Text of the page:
If a COVID-19 email asks you to download a document and then to enable editing, just close it – it’s malware. It’s best not to open even slightly suspicious files without scanning them with an antivirus application, such as Spyhunter for Windows, Combo Cleaner for macOS, and others. You can usually find the option to scan a file in the menu that opens when you right-click the file.

If a COVID-19 email asks you to open a link that then asks you to input your credentials and/or personal information, be very careful. Check the address of the site. Then go to the site manually instead of clicking the email link to make sure that it’s legitimate. Malicious sites have fake login pages, but no home page. And sometimes links look like they’re going to open one site, but actually go to another site entirely. Anyway, phishing scams can only hurt you if you type in your information. Otherwise, you’re probably fine, even if you did click on a suspicious link.

Finally, legitimate COVID-19 emails should never ask for your payment information. Scammers like to claim that you need to provide your credit card details to prove your identity. They then charge your credit card for increasing amounts of money and sign you up for subscriptions by using your stolen data. That’s why it’s very important to be careful who you give your data to.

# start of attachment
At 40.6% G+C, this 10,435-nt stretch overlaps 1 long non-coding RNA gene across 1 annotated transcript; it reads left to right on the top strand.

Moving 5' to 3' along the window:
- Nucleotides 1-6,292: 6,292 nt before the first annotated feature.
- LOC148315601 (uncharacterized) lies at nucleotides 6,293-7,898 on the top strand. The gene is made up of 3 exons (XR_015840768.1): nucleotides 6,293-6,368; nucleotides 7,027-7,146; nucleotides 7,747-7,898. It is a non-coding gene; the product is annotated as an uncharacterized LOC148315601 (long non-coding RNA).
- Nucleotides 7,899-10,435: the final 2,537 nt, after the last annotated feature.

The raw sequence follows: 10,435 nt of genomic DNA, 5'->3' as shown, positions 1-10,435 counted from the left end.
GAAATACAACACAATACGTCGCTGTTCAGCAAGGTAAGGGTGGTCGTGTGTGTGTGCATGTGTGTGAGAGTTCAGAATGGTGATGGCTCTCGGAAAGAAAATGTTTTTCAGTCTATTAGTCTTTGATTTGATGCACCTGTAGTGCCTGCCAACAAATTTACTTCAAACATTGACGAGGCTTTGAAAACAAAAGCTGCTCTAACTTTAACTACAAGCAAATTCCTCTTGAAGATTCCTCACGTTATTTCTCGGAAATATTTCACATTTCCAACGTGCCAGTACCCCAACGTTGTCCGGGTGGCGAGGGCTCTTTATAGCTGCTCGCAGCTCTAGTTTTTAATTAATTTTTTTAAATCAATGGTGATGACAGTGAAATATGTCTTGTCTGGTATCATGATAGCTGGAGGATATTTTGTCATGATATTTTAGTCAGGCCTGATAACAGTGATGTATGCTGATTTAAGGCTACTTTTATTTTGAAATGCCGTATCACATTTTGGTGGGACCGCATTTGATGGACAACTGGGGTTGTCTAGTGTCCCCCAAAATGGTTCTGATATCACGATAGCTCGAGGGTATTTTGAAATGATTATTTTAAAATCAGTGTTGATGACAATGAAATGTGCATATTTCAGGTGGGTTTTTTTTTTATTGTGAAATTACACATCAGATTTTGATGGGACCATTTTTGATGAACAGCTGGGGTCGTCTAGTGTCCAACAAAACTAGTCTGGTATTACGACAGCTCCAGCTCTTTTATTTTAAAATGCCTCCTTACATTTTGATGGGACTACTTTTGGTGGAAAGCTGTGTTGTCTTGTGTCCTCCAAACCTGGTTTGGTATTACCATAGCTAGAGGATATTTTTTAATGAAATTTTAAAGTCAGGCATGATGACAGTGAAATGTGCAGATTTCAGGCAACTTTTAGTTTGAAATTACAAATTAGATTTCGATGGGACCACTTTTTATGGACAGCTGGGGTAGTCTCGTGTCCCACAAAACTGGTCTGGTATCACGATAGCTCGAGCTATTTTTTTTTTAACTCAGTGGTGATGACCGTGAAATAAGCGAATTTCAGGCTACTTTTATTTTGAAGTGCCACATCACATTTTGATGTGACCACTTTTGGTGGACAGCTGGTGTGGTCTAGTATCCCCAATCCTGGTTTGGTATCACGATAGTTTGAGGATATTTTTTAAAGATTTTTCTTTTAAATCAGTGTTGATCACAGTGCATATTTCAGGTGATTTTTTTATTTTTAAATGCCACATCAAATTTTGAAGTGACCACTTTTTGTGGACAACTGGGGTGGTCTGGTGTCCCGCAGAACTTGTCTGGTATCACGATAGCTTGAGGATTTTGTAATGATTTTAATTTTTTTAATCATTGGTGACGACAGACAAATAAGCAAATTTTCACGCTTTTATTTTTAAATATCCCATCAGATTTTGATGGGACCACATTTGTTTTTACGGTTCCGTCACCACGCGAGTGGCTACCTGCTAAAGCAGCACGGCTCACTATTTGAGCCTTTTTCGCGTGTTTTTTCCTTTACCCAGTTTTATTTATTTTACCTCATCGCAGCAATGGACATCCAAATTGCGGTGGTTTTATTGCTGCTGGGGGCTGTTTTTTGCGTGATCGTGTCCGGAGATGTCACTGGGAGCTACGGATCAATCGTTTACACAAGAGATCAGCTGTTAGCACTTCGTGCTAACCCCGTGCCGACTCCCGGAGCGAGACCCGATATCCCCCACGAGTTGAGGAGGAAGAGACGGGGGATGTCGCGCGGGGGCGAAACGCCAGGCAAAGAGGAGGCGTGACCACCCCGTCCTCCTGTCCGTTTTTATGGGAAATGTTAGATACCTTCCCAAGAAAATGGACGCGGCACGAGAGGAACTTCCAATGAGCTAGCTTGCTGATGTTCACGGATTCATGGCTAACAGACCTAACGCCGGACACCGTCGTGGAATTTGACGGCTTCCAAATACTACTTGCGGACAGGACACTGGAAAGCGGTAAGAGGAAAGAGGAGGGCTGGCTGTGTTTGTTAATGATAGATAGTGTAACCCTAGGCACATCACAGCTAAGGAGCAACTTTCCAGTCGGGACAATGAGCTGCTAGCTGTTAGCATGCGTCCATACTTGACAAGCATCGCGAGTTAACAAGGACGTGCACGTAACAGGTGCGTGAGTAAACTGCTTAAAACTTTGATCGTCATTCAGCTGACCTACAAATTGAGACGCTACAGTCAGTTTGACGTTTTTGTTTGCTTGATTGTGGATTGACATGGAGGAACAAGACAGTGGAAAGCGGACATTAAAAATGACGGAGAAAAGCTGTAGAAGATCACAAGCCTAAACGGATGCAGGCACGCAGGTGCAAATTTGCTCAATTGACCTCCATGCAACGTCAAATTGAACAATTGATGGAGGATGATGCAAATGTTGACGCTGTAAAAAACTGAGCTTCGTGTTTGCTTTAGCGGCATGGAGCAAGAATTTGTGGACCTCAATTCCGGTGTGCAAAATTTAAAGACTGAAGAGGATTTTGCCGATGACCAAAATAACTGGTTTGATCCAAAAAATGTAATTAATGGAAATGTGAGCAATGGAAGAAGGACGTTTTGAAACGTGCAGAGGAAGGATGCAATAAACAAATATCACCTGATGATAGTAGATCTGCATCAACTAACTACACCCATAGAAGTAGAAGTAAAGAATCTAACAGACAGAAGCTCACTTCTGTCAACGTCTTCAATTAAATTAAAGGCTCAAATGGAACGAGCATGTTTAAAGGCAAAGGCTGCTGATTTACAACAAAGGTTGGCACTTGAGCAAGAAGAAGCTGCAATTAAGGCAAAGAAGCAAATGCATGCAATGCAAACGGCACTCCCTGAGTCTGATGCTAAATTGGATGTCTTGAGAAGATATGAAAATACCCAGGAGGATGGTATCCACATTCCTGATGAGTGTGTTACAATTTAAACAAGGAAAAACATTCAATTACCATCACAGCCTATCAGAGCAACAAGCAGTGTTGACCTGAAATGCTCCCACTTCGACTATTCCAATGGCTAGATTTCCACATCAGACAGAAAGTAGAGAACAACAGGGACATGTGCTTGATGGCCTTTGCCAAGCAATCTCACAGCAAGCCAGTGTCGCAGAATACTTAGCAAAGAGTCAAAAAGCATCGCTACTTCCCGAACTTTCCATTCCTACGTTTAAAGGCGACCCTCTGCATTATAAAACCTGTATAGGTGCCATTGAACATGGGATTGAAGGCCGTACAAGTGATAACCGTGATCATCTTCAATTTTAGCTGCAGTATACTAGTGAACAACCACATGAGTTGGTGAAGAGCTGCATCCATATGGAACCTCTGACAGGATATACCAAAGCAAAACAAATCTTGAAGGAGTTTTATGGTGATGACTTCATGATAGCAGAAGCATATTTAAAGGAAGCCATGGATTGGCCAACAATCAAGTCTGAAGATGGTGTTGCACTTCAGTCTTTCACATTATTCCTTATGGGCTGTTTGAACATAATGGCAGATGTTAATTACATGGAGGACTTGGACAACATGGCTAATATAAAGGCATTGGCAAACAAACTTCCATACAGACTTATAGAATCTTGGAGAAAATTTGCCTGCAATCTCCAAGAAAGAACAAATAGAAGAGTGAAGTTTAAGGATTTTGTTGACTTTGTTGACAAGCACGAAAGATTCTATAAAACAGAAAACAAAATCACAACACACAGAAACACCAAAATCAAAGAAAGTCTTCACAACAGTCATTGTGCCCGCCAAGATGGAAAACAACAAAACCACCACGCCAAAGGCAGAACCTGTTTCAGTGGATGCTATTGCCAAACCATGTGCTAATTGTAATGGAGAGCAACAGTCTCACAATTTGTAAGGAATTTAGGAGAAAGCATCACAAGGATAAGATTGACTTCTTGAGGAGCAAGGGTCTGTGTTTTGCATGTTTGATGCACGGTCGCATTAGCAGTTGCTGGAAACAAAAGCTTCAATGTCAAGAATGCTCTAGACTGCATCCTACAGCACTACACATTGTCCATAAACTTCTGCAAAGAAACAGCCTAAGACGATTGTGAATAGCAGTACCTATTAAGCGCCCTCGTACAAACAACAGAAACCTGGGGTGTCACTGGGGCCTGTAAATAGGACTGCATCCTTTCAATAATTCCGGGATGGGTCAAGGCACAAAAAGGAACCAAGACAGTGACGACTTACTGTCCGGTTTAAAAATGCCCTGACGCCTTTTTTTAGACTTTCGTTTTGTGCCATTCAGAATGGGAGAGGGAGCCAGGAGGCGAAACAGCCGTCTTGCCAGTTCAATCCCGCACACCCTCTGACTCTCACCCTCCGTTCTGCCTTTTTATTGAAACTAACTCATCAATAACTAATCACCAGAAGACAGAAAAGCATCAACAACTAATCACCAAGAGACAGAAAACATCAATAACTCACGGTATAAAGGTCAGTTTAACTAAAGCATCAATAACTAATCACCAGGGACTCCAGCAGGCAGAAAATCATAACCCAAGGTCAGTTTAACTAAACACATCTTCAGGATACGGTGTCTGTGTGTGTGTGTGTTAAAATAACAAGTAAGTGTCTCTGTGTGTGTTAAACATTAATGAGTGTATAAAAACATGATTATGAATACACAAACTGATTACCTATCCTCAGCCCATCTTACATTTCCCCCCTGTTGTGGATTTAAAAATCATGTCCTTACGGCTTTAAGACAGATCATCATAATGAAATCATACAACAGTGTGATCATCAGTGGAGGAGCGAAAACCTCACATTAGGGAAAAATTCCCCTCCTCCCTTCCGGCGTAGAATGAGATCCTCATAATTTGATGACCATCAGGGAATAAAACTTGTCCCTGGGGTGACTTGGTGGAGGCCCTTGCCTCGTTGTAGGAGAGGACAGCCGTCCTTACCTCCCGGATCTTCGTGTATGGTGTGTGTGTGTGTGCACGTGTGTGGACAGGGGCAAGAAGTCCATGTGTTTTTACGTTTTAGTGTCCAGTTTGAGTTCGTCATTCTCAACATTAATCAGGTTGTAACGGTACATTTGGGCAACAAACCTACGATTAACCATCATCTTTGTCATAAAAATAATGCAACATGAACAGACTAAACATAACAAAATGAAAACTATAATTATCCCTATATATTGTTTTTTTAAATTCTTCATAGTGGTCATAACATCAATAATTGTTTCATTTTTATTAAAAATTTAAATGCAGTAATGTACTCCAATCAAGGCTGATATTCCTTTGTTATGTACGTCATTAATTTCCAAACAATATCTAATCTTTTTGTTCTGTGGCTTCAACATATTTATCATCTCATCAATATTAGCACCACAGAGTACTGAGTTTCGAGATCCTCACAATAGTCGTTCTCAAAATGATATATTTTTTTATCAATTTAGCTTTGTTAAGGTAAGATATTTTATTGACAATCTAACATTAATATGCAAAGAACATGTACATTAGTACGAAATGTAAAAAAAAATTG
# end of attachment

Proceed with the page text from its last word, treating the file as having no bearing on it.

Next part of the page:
How to deal with COVID-19 scams

Sometimes we mess up and do fall for a well-made scam. It’s not the end of the world, but it’s important to take some measures to protect your data.

If you provided your payment details to a suspicious website, like a fake COVID-19 charity campaign, you need to keep a close eye on your bank account. If you notice any suspicious charges, dispute them immediately with your bank or payment processor. You will most likely win and get a refund. You can contact your bank or payment processor, tell them what happened, and seek advice. Tell your bank honestly everything that happened and they should tell you how to proceed.

Downloading malware from a COVID-19 email or website can be bad, ranging from spyware to ransomware. But a competent antivirus program can deal with most such infections.

If a COVID-19 scam tricked you into typing your login credentials to a fake website, it’s enough to change your passwords to get around the problem.

Finally, if you got any COVID-19 scam messages from the accounts of your contacts or friends, warn them – their accounts may have been hacked.